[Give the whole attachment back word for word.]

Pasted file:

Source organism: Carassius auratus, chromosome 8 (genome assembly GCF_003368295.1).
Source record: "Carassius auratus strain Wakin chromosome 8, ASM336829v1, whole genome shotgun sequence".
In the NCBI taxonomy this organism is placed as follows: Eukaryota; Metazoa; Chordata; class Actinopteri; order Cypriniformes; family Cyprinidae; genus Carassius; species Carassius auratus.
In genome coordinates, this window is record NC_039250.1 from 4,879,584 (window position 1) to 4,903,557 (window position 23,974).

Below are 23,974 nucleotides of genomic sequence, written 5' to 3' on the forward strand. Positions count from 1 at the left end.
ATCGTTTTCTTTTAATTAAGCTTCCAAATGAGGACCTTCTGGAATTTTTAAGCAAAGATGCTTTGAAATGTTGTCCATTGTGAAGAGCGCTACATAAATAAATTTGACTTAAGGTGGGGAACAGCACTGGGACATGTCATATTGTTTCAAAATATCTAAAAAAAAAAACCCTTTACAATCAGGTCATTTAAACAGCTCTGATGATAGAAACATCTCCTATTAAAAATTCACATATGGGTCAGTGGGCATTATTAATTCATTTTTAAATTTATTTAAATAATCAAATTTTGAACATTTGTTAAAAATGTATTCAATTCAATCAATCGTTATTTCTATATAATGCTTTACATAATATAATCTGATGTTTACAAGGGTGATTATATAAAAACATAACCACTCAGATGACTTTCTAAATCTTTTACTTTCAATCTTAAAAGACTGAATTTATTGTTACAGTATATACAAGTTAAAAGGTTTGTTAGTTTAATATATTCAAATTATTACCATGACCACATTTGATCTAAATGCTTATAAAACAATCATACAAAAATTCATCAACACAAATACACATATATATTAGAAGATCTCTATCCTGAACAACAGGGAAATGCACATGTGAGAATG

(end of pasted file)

Source organism: Carassius auratus, chromosome 8 (genome assembly GCF_003368295.1).
Source record: "Carassius auratus strain Wakin chromosome 8, ASM336829v1, whole genome shotgun sequence".
In the NCBI taxonomy this organism is placed as follows: Eukaryota; Metazoa; Chordata; class Actinopteri; order Cypriniformes; family Cyprinidae; genus Carassius; species Carassius auratus.
In genome coordinates, this window is record NC_039250.1 from 4,879,584 (window position 1) to 4,903,557 (window position 23,974).

Below are 23,974 nucleotides of genomic sequence, written 5' to 3' on the forward strand. Positions count from 1 at the left end.
ATCGTTTTCTTTTAATTAAGCTTCCAAATGAGGACCTTCTGGAATTTTTAAGCAAAGATGCTTTGAAATGTTGTCCATTGTGAAGAGCGCTACATAAATAAATTTGACTTAAGGTGGGGAACAGCACTGGGACATGTCATATTGTTTCAAAATATCTAAAAAAAAAAACCCTTTACAATCAGGTCATTTAAACAGCTCTGATGATAGAAACATCTCCTATTAAAAATTCACATATGGGTCAGTGGGCATTATTAATTCATTTTTAAATTTATTTAAATAATCAAATTTTGAACATTTGTTAAAAATGTATTCAATTCAATCAATCGTTATTTCTATATAATGCTTTACATAATATAATCTGATGTTTACAAGGGTGATTATATAAAAACATAACCACTCAGATGACTTTCTAAATCTTTTACTTTCAATCTTAAAAGACTGAATTTATTGTTACAGTATATACAAGTTAAAAGGTTTGTTAGTTTAATATATTCAAATTATTACCATGACCACATTTGATCTAAATGCTTATAAAACAATCATACAAAAATTCATCAACACAAATACACATATATATTAGAAGATCTCTATCCTGAACAACAGGGAAATGCACATGTGAGAATG